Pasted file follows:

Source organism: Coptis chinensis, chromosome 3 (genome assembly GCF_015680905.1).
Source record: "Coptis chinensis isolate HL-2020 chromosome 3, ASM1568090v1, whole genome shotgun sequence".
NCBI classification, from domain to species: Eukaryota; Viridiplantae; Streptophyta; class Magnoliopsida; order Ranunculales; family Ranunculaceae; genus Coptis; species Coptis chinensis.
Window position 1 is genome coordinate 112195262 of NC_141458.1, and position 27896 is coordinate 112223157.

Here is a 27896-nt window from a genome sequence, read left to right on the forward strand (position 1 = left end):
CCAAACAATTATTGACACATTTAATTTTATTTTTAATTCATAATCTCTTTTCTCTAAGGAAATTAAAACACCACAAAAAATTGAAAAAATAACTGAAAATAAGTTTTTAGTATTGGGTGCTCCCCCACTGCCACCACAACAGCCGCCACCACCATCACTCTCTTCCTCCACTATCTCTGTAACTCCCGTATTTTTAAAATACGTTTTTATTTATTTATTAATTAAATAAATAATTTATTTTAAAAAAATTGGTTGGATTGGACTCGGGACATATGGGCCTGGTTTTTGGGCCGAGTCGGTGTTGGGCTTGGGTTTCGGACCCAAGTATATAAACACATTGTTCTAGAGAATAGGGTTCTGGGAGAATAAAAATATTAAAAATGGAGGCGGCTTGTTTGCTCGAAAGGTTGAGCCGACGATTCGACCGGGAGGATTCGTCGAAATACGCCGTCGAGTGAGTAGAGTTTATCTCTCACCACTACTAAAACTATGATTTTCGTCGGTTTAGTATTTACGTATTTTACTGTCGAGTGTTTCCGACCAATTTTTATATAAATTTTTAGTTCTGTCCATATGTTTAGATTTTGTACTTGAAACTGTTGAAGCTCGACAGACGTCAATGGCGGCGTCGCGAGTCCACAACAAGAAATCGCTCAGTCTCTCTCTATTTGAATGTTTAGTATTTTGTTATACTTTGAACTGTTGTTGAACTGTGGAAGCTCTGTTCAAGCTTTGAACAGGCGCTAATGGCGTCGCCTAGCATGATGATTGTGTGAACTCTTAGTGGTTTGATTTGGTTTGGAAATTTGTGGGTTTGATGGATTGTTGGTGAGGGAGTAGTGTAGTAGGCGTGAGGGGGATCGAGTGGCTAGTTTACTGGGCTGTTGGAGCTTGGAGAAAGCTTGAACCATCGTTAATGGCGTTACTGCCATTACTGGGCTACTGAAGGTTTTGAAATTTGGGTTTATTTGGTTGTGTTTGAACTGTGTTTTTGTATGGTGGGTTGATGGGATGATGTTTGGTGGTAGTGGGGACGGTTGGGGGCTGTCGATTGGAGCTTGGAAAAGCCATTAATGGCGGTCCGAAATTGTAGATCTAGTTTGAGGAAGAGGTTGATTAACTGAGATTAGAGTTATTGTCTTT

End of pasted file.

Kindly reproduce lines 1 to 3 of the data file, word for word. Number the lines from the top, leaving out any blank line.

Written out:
Source organism: Coptis chinensis, chromosome 3 (genome assembly GCF_015680905.1).
Source record: "Coptis chinensis isolate HL-2020 chromosome 3, ASM1568090v1, whole genome shotgun sequence".
NCBI classification, from domain to species: Eukaryota; Viridiplantae; Streptophyta; class Magnoliopsida; order Ranunculales; family Ranunculaceae; genus Coptis; species Coptis chinensis.